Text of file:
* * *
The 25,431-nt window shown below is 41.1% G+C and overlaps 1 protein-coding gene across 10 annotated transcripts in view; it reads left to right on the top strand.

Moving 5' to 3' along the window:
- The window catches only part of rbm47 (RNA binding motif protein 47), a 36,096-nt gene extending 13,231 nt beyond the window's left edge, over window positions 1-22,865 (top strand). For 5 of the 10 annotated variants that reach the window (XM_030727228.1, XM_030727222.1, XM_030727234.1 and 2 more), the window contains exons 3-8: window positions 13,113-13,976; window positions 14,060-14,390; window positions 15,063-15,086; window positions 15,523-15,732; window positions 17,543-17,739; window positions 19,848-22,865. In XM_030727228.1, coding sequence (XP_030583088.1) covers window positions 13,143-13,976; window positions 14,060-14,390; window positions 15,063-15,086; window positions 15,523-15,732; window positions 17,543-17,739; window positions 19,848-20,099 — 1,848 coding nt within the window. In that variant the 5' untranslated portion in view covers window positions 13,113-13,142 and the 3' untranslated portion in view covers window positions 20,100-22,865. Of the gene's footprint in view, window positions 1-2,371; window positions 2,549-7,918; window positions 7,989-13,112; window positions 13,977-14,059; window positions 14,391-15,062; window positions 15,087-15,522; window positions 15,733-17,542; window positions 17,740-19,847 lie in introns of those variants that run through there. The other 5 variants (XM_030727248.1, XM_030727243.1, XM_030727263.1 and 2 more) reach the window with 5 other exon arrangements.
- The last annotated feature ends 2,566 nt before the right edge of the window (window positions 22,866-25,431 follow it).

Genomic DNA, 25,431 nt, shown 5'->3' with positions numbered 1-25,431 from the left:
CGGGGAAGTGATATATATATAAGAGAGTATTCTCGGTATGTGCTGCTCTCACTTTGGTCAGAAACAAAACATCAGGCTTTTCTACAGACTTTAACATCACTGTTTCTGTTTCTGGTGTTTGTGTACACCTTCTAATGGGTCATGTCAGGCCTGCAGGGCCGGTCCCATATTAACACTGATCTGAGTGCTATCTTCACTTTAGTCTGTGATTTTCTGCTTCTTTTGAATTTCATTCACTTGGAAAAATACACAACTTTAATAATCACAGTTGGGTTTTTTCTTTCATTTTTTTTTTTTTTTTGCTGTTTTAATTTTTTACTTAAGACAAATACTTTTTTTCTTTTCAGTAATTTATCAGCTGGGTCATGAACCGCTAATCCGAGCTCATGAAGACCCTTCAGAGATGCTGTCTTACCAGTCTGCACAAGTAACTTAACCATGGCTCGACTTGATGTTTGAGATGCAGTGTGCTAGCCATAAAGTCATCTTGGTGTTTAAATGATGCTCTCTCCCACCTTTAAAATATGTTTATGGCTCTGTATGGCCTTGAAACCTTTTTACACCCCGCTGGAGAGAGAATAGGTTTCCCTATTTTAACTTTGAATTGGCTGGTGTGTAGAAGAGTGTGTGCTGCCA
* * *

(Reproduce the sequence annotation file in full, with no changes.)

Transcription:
The 25,431-nt window shown below is 41.1% G+C and overlaps 1 protein-coding gene across 10 annotated transcripts in view; it reads left to right on the top strand.

Moving 5' to 3' along the window:
- The window catches only part of rbm47 (RNA binding motif protein 47), a 36,096-nt gene extending 13,231 nt beyond the window's left edge, over window positions 1-22,865 (top strand). For 5 of the 10 annotated variants that reach the window (XM_030727228.1, XM_030727222.1, XM_030727234.1 and 2 more), the window contains exons 3-8: window positions 13,113-13,976; window positions 14,060-14,390; window positions 15,063-15,086; window positions 15,523-15,732; window positions 17,543-17,739; window positions 19,848-22,865. In XM_030727228.1, coding sequence (XP_030583088.1) covers window positions 13,143-13,976; window positions 14,060-14,390; window positions 15,063-15,086; window positions 15,523-15,732; window positions 17,543-17,739; window positions 19,848-20,099 — 1,848 coding nt within the window. In that variant the 5' untranslated portion in view covers window positions 13,113-13,142 and the 3' untranslated portion in view covers window positions 20,100-22,865. Of the gene's footprint in view, window positions 1-2,371; window positions 2,549-7,918; window positions 7,989-13,112; window positions 13,977-14,059; window positions 14,391-15,062; window positions 15,087-15,522; window positions 15,733-17,542; window positions 17,740-19,847 lie in introns of those variants that run through there. The other 5 variants (XM_030727248.1, XM_030727243.1, XM_030727263.1 and 2 more) reach the window with 5 other exon arrangements.
- The last annotated feature ends 2,566 nt before the right edge of the window (window positions 22,866-25,431 follow it).

Genomic DNA, 25,431 nt, shown 5'->3' with positions numbered 1-25,431 from the left:
CGGGGAAGTGATATATATATAAGAGAGTATTCTCGGTATGTGCTGCTCTCACTTTGGTCAGAAACAAAACATCAGGCTTTTCTACAGACTTTAACATCACTGTTTCTGTTTCTGGTGTTTGTGTACACCTTCTAATGGGTCATGTCAGGCCTGCAGGGCCGGTCCCATATTAACACTGATCTGAGTGCTATCTTCACTTTAGTCTGTGATTTTCTGCTTCTTTTGAATTTCATTCACTTGGAAAAATACACAACTTTAATAATCACAGTTGGGTTTTTTCTTTCATTTTTTTTTTTTTTTTGCTGTTTTAATTTTTTACTTAAGACAAATACTTTTTTTCTTTTCAGTAATTTATCAGCTGGGTCATGAACCGCTAATCCGAGCTCATGAAGACCCTTCAGAGATGCTGTCTTACCAGTCTGCACAAGTAACTTAACCATGGCTCGACTTGATGTTTGAGATGCAGTGTGCTAGCCATAAAGTCATCTTGGTGTTTAAATGATGCTCTCTCCCACCTTTAAAATATGTTTATGGCTCTGTATGGCCTTGAAACCTTTTTACACCCCGCTGGAGAGAGAATAGGTTTCCCTATTTTAACTTTGAATTGGCTGGTGTGTAGAAGAGTGTGTGCTGCCA